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O.J. Simpson Returns to Court
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O.J. Simpson is opening yet a new case, but it’s less of a media event than before. He is claiming that his conviction in 2008 for armed robbery was the result not of poor judgment, but of poor legal advice from former lawyer Yale Galanter. His present case will attempt to prove that Galanter had a conflict of interest that amounted to insufficient representation of Simpson, and ultimately led to his conviction into prison for 9 to 33 years.

Simpson meanwhile has plumped up a bit – the glove certainly would fit now! – and grayed out; he seems to have aged and mellowed in prison.

  
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“It was my stuff,” he said regarding the memorabilia items he was convicted of taking in armed robbery, as reported by ESPN. “I followed what I thought was the law. My lawyer told me I couldn’t break into a guys’ room. I didn’t break into anybody’s room. I didn’t try to muscle the guys. The guys had my stuff, even though they claimed they didn’t steal it.”

“Mr. Galanter advised me not to testify,” Simpson complained.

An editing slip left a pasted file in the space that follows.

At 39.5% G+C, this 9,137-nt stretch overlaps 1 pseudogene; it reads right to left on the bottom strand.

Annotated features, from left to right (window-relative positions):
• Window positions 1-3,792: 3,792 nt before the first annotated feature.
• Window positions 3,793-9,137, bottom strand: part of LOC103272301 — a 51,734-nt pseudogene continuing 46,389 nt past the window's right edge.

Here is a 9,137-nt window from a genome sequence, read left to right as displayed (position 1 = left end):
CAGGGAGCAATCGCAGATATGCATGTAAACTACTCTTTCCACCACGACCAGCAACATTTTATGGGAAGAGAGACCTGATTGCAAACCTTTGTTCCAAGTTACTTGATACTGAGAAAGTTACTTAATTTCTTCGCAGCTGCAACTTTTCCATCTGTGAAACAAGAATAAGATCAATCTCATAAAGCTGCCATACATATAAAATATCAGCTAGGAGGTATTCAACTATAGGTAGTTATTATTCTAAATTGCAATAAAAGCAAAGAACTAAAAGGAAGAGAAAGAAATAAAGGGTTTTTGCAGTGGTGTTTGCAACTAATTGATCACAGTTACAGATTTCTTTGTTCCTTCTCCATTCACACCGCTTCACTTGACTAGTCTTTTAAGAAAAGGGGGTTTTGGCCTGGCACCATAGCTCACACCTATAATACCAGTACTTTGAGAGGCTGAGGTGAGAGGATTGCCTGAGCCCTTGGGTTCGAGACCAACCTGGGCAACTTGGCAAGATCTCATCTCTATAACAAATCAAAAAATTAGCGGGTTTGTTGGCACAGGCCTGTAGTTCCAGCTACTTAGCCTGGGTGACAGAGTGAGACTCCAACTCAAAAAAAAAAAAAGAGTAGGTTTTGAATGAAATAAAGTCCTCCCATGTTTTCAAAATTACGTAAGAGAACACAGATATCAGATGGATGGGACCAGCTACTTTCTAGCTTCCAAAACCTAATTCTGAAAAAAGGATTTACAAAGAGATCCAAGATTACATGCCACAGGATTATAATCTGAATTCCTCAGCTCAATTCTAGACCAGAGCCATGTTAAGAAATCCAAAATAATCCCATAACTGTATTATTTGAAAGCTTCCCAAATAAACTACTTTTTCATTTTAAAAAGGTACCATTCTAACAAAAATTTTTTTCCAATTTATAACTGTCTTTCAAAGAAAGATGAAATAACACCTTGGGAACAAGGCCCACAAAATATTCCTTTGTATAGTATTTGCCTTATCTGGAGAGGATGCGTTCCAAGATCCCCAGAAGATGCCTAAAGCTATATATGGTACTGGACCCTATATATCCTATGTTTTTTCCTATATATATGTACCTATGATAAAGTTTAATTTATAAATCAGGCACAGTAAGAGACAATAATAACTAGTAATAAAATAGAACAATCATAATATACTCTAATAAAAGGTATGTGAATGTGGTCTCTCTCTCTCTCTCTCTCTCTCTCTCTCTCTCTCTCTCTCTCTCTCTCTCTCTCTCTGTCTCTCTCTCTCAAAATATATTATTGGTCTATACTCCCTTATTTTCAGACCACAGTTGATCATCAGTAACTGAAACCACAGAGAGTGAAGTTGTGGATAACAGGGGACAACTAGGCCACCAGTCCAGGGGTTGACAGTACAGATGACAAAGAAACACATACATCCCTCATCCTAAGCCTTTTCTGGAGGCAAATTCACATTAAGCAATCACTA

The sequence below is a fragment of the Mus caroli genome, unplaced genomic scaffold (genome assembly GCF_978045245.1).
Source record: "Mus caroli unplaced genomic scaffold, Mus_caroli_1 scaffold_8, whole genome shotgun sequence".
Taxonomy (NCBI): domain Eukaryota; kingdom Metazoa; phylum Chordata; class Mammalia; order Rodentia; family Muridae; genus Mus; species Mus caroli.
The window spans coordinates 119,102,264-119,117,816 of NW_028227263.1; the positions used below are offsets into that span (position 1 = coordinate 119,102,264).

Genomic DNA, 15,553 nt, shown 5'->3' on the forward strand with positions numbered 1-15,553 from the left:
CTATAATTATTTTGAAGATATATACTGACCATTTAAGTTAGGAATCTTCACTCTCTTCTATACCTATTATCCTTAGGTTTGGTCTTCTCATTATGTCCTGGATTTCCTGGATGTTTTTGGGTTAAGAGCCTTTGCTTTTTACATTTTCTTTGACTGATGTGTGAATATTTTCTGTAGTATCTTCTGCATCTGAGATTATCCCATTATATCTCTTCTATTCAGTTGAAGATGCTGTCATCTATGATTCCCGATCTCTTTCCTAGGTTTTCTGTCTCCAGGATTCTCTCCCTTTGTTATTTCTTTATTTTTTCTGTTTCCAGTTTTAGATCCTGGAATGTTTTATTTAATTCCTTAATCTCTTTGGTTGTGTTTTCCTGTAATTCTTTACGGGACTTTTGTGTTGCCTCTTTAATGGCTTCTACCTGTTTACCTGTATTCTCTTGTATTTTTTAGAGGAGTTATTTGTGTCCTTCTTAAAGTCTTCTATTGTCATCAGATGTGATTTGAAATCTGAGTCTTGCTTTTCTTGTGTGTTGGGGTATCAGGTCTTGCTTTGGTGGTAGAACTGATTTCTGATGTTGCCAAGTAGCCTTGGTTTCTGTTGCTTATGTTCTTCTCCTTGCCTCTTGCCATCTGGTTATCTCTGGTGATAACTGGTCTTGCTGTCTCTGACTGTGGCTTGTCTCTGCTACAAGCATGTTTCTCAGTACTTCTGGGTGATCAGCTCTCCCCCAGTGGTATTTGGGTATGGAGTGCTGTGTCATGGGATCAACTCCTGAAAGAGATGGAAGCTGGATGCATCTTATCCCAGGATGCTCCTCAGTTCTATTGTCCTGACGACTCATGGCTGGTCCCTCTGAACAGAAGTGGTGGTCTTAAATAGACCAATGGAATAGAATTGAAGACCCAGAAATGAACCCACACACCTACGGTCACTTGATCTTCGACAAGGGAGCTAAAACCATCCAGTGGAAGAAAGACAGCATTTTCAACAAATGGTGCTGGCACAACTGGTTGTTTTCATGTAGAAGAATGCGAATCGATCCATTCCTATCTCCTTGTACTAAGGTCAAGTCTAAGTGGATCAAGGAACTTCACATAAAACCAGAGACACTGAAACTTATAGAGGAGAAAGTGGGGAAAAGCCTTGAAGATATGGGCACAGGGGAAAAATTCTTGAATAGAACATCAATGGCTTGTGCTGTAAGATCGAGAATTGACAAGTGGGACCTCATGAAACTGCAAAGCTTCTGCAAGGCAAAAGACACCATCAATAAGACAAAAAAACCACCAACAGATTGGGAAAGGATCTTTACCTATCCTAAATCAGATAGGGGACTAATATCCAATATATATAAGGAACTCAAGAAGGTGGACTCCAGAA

“You made a decision to follow Mr. Galanter’s advice, rather than [co-counsel Gabriel] Grasso’s, and not testify,” asked H. Leon Simon, attorney for the state.

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“Yes,” said Simpson.

Simpson also clarified that while he might have inadvertently taken some things that weren’t his, there were no guns involved. “There was no talk of guns at all,” he said, adding that there he saw no guns throughout the whole confrontation.



Regarding Galanter, Simpson said “he was my guy,” but also said Galanter advised he was within his rights to take back his possession if there was no violence or trespassing. In recalling that he saw some of his stuff in the hotel room where the dealers had his stuff, he said that his voice cracked when he recognized his items.

“Look at this stuff. Some of the stuff I didn’t really realize was gone. These were things I hadn’t seen in 10 years,” he said, “You know, you get a little emotional about it.”

Simpson’s trial will have no jury, but will be determined by District Judge Linda Marie Bell.



 

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